BT Opens Up Cable Ducting To Rival ISPs

Tom Jowitt is a leading British tech freelance and long standing contributor to TechWeek Europe

In a significant move for the provision of fibre in the UK, BT has revealed it will open up its underground network of ducts so that rival ISPs can lay their own fibre cables

BT has announced that it will open up its network of ducts and poles to competitors, so that rival ISPs can lay their own fibre under the street or along telegraph poles to millions of homes in the United Kingdom.

The move came after last week’s announcement by the Conservative Party about rolling out super-fast broadband in the UK. The Tory Party warned BT that it would force it to open up those channels to its competitors, and it has already announced that it would scrap the government’s broadband tax “as soon as possible” if it wins power at the next election.

The broadband tax, which is expected to raise around £175 million a year, has attracted much criticism from industry experts, some of whom say the fund will fall a long way short of the amount needed to provide super-fast fibre services to every UK home.

BT’s decision to open up its fibre optic broadband ducts (i.e. underground tubes where fibre optic cable can be run) came to light in an interview with the Financial Times newspaper. This means that BT’s competitors could deploy their own fibre optic cable infrastructure, without having to go through the expensive process of digging up roads.

“We told Ofcom last year we’re willing to provide open access to our ducts … and we are working with them on how to achieve it,” BT’s CEO, Ian Livingston, told the Financial Times. “Although it’s unlikely to be the silver bullet to get fibre to every home, open access to all ducts, not just ours, might help BT and others extend coverage and so we would like to see a future government support such a move.”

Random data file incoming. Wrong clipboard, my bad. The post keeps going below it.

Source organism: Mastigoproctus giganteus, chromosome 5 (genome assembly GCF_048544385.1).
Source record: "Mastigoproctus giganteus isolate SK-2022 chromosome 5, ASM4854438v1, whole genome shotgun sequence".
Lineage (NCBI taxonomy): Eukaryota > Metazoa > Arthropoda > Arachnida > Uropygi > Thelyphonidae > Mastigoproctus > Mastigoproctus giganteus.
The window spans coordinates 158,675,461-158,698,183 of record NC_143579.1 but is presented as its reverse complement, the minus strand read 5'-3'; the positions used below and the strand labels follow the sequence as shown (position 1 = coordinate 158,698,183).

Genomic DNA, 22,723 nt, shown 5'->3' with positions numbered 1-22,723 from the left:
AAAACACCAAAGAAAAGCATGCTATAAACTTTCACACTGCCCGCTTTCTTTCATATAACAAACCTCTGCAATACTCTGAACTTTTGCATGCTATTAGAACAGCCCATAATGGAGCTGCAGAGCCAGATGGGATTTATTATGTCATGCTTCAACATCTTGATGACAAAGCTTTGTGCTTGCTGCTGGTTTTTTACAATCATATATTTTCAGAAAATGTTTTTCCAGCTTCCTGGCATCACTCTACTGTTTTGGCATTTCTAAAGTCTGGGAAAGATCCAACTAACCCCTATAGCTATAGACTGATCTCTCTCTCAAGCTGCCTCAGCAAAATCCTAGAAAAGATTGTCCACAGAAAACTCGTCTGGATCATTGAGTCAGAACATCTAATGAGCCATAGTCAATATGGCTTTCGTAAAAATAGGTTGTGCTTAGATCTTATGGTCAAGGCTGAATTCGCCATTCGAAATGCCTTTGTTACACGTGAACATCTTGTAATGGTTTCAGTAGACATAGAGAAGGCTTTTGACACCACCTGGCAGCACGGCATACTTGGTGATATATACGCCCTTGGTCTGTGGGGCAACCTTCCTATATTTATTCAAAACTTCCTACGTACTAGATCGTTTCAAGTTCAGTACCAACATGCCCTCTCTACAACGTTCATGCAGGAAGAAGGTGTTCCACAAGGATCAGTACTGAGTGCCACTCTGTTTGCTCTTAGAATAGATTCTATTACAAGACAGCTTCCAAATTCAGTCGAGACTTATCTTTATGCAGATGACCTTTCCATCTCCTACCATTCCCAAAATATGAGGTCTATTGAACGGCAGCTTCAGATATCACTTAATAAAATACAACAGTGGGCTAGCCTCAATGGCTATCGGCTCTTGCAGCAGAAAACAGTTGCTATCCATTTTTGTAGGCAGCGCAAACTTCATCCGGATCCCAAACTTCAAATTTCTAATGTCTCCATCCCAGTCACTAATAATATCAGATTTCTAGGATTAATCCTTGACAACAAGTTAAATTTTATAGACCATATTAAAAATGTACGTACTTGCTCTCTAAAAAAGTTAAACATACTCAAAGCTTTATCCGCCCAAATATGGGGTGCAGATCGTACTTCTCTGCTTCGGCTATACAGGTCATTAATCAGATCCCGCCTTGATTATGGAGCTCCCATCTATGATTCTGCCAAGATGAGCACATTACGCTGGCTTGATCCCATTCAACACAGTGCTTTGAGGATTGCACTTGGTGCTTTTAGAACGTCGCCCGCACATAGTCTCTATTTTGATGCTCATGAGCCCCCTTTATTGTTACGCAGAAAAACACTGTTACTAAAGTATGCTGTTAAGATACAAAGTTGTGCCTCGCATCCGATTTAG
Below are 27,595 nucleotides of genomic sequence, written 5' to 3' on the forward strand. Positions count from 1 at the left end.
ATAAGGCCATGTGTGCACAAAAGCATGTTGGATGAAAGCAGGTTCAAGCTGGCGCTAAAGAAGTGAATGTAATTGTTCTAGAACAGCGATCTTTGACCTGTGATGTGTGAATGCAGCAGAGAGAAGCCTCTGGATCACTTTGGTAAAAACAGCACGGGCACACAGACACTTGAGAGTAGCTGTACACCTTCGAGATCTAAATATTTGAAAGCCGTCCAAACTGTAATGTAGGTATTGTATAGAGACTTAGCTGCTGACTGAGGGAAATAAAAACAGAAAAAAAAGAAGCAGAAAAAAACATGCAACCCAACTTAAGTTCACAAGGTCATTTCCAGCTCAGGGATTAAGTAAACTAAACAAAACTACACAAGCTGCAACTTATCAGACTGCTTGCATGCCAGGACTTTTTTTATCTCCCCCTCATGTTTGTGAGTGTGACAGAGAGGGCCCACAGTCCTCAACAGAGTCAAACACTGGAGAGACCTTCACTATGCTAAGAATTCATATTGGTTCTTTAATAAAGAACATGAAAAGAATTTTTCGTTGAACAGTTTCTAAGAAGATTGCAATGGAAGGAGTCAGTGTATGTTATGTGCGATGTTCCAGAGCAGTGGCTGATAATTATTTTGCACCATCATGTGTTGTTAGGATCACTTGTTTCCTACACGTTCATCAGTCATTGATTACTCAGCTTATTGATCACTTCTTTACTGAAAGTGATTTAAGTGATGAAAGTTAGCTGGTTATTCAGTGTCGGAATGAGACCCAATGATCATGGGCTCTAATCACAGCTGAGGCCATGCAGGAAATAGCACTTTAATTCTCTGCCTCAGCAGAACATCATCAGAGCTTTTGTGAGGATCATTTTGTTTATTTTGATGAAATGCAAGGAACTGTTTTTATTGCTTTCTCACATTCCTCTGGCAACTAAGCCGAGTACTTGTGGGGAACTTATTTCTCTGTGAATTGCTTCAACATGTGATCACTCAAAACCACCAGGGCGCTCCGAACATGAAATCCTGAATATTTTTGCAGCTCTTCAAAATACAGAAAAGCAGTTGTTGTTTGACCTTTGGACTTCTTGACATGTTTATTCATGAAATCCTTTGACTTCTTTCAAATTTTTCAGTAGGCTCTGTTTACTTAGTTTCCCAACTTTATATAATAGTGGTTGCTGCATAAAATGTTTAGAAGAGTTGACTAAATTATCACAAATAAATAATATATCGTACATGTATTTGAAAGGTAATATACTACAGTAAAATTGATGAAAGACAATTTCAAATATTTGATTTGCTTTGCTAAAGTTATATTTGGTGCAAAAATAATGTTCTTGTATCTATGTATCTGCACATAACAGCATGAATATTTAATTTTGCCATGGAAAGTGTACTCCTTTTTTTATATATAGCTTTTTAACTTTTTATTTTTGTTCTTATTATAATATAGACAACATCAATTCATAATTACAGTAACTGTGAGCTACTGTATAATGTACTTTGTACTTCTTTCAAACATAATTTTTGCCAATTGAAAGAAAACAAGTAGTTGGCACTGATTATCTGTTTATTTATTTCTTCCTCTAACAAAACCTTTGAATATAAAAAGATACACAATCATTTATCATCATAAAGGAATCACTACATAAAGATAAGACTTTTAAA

“Other companies already have access to our exchanges so we’re relaxed about providing them with another form of access as well,” said BT in an official statement.

“Duct access has been adopted in other countries but normally as the only way for companies to access an incumbent’s network,” added the UK carrier. “There are plenty of existing ways in which companies can access BT’s network and so its impact may be less dramatic in the UK. We will only know for sure once they are opened. BT is taking a considerable degree of commercial risk by rolling out fibre and it will be interesting to see if others are willing to join us.”

“This follows on from the discussions that Ian Livingston and Steve Robertson (CEO of BT OpenReach) have had with Ofcom going back into last year,” a BT spokesman told eWEEK Europe. “It is something they have been discussing for a while.”

“Providing them with access to our ducts and poles would add just one more way for them to gain access,” said the spokesman. “It would require them to invest large funds however, and so we’ll see whether they really have the appetite for this or not.”

Meanwhile the move has been welcomed by the Conservative Party.

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“We welcome BT’s announcement that they are preparing to open their underground ducts to other broadband providers,” said Shadow Culture Secretary, Jeremy Hunt, in an emailed statement to eWEEK Europe.

“This is something the Conservative Party has been calling for for over a year and is a central part of our plans to roll out super-fast broadband across the country,” Hunt added.

It remains to be seen however how this move will translate to broadband provision in rural areas, where the cost of a fibre rollout will be more expensive.